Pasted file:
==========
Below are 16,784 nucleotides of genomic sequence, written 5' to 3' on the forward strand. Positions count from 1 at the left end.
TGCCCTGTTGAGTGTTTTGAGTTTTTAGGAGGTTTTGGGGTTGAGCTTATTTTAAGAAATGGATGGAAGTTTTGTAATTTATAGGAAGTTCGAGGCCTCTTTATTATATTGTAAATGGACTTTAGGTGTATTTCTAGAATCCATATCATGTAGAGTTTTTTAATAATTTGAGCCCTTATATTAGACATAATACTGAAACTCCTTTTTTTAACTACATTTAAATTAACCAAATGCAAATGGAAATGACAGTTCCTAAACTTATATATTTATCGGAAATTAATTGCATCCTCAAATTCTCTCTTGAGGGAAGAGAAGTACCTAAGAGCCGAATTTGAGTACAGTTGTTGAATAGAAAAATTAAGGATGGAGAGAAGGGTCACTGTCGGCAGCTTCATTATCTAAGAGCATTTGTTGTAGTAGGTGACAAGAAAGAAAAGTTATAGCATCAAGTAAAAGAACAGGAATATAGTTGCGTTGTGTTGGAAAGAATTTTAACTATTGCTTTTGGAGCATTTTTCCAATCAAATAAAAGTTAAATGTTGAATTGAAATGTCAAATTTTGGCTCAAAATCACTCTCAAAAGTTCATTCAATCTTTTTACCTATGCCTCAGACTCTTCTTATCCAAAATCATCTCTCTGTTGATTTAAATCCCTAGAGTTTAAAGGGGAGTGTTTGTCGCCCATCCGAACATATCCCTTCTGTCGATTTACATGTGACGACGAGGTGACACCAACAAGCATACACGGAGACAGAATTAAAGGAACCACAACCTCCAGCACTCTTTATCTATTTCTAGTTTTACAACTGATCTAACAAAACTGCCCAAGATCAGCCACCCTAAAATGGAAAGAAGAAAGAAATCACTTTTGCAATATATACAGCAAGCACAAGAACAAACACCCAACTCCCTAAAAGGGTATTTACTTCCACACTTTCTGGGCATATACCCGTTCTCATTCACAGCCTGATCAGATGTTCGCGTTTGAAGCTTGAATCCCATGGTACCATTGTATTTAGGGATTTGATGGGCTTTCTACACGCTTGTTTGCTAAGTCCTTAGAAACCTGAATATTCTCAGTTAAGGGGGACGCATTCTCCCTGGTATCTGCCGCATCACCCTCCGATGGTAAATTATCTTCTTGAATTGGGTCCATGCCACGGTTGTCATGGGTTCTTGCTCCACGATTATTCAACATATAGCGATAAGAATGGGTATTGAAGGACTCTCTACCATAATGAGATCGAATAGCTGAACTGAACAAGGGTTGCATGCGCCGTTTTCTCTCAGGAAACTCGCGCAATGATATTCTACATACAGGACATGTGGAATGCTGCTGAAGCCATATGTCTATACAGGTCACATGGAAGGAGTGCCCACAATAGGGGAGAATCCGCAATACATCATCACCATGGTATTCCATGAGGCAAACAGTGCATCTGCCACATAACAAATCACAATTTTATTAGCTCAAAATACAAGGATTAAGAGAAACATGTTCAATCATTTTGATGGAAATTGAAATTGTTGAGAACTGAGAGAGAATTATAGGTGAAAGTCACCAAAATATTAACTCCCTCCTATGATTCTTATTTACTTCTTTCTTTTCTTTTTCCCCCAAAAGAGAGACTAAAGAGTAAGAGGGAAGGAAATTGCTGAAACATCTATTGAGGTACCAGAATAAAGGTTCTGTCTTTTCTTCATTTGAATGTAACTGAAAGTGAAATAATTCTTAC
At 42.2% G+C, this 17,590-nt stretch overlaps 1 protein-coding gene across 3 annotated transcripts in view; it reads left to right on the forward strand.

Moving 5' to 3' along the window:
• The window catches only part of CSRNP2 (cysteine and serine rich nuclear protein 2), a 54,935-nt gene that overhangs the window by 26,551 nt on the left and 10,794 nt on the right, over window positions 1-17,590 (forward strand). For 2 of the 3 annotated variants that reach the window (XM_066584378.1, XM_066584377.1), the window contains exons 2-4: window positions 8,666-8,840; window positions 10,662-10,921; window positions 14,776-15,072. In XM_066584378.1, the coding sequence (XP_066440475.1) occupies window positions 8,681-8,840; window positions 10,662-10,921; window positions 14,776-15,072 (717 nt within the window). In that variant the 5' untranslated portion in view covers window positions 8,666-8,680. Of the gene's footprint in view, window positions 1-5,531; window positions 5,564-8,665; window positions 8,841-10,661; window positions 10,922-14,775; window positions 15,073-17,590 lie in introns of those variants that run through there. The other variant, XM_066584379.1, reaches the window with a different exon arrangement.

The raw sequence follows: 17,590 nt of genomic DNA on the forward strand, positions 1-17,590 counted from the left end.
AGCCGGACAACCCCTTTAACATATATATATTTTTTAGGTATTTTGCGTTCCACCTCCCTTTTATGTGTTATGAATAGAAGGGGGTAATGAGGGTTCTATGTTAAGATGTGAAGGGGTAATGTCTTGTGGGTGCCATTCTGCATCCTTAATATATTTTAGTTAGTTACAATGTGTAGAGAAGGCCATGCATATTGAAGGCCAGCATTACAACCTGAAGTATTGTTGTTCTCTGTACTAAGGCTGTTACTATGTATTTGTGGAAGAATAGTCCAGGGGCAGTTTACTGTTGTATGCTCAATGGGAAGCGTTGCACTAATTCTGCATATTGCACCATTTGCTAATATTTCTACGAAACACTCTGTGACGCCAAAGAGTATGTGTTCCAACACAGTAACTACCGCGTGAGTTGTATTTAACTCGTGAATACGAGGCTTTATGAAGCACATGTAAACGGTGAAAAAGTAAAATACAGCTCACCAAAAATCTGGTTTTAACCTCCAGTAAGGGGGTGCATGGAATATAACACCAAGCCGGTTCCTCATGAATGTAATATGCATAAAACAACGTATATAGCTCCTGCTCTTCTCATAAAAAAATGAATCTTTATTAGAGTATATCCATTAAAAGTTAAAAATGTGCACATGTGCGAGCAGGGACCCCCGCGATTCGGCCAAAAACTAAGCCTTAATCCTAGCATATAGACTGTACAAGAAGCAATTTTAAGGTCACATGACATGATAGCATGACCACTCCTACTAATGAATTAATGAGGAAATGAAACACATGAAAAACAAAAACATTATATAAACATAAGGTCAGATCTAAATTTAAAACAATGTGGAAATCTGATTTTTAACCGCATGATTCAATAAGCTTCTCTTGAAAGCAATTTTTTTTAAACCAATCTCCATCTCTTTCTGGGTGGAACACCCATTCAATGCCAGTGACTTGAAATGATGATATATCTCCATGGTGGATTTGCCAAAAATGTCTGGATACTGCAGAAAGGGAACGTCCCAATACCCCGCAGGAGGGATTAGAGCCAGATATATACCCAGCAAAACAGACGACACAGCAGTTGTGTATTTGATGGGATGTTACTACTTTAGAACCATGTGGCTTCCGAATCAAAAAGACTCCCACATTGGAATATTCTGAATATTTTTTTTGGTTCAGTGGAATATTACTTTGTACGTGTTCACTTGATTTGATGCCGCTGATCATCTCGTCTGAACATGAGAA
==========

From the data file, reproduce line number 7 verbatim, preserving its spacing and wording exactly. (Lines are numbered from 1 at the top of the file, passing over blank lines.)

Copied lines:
AGCCGGACAACCCCTTTAACATATATATATTTTTTAGGTATTTTGCGTTCCACCTCCCTTTTATGTGTTATGAATAGAAGGGGGTAATGAGGGTTCTATGTTAAGATGTGAAGGGGTAATGTCTTGTGGGTGCCATTCTGCATCCTTAATATATTTTAGTTAGTTACAATGTGTAGAGAAGGCCATGCATATTGAAGGCCAGCATTACAACCTGAAGTATTGTTGTTCTCTGTACTAAGGCTGTTACTATGTATTTGTGGAAGAATAGTCCAGGGGCAGTTTACTGTTGTATGCTCAATGGGAAGCGTTGCACTAATTCTGCATATTGCACCATTTGCTAATATTTCTACGAAACACTCTGTGACGCCAAAGAGTATGTGTTCCAACACAGTAACTACCGCGTGAGTTGTATTTAACTCGTGAATACGAGGCTTTATGAAGCACATGTAAACGGTGAAAAAGTAAAATACAGCTCACCAAAAATCTGGTTTTAACCTCCAGTAAGGGGGTGCATGGAATATAACACCAAGCCGGTTCCTCATGAATGTAATATGCATAAAACAACGTATATAGCTCCTGCTCTTCTCATAAAAAAATGAATCTTTATTAGAGTATATCCATTAAAAGTTAAAAATGTGCACATGTGCGAGCAGGGACCCCCGCGATTCGGCCAAAAACTAAGCCTTAATCCTAGCATATAGACTGTACAAGAAGCAATTTTAAGGTCACATGACATGATAGCATGACCACTCCTACTAATGAATTAATGAGGAAATGAAACACATGAAAAACAAAAACATTATATAAACATAAGGTCAGATCTAAATTTAAAACAATGTGGAAATCTGATTTTTAACCGCATGATTCAATAAGCTTCTCTTGAAAGCAATTTTTTTTAAACCAATCTCCATCTCTTTCTGGGTGGAACACCCATTCAATGCCAGTGACTTGAAATGATGATATATCTCCATGGTGGATTTGCCAAAAATGTCTGGATACTGCAGAAAGGGAACGTCCCAATACCCCGCAGGAGGGATTAGAGCCAGATATATACCCAGCAAAACAGACGACACAGCAGTTGTGTATTTGATGGGATGTTACTACTTTAGAACCATGTGGCTTCCGAATCAAAAAGACTCCCACATTGGAATATTCTGAATATTTTTTTTGGTTCAGTGGAATATTACTTTGTACGTGTTCACTTGATTTGATGCCGCTGATCATCTCGTCTGAACATGAGAA